And of course, one of the best ways to stay on top of the latest job opportunities is to keep a close eye on job sites. Glassdoor offers job alerts that notify you of the latest relevant job openings, which can be customized according to location, salary, job title and more.

Compare Companies In The City

Nearly three in four (71 percent) job seekers and employees today report that they consider two or more job offers before accepting a job offer. Company Compare by Glassdoor provides job seekers with an easier, faster way to compare any two potential employers.

Close all of those tabs, and simply compare companies across the most important workplace attributes, including:

  • Overall company rating
  • Career opportunities
  • Compensation & benefits
  • Work-life balance
  • Senior management
  • Culture & values

Additionally, you can now more easily compare open jobs, salaries, “pros” and “cons”, and featured reviews for companies side-by-side. And of course, Company Compare is available in all 20 countries where Glassdoor has localized sites and apps and is available in seven languages.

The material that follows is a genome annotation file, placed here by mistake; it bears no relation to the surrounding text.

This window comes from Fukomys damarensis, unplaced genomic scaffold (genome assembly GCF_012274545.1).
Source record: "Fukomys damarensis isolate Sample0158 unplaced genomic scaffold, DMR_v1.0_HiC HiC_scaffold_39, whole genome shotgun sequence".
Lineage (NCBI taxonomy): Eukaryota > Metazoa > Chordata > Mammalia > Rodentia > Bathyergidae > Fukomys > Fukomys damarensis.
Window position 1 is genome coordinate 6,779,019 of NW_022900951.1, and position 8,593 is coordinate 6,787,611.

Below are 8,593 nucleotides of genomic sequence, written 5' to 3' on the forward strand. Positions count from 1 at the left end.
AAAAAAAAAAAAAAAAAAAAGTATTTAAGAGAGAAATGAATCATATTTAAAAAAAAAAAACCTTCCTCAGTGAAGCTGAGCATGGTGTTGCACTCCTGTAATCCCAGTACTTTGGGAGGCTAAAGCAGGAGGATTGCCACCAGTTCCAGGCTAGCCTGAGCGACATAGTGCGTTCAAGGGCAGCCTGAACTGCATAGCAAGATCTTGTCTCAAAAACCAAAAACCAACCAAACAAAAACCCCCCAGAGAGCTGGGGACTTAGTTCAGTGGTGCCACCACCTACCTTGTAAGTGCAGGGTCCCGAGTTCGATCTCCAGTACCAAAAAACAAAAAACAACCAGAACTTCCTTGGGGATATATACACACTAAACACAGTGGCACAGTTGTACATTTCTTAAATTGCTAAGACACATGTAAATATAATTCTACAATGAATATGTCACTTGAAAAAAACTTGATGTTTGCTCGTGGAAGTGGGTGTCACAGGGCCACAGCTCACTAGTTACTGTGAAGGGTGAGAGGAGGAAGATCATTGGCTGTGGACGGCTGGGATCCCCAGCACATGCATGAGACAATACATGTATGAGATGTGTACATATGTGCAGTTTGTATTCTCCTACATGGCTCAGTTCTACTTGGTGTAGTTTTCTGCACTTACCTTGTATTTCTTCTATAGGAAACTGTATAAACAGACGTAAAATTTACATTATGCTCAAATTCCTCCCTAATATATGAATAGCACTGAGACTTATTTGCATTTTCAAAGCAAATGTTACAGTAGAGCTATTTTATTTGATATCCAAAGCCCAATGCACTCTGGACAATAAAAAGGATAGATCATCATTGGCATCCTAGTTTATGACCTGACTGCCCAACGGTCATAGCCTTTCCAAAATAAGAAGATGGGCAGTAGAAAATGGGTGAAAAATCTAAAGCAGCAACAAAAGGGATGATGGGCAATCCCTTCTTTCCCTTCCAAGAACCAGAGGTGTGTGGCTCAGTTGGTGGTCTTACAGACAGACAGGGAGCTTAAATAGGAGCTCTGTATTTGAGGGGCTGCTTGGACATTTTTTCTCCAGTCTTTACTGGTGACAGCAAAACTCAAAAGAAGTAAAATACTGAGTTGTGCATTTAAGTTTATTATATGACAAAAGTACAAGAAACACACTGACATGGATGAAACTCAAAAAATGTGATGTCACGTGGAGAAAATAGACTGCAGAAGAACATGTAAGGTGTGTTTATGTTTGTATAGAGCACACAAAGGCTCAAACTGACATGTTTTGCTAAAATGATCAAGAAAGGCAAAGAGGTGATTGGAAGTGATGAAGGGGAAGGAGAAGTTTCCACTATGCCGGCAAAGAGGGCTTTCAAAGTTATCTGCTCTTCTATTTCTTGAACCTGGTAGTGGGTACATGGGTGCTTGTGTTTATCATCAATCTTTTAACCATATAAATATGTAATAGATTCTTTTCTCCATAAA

Office Transfers & Remote Work Options

Just because you want to move doesn’t necessarily mean you have to quit your job. If you’re happy with your current position, it’s well worth seeing if you could either transfer offices or work remotely. While asking to work remotely and asking to transfer offices are two different requests, the way you ask both questions will largely follow the same format:

  • Do your research: Look into your HR handbook to see if your company has a work-from-home or office transfer policy, and if so, what it entails. Do you need to file certain HR paperwork, apply to an internal mobility program, apply for a Visa or other immigration-related documents? Besides the nitty-gritty HR details, think about what you would need to be successful in the new location: a home office, foreign language skills if moving to a new country, a car for commuting, etc.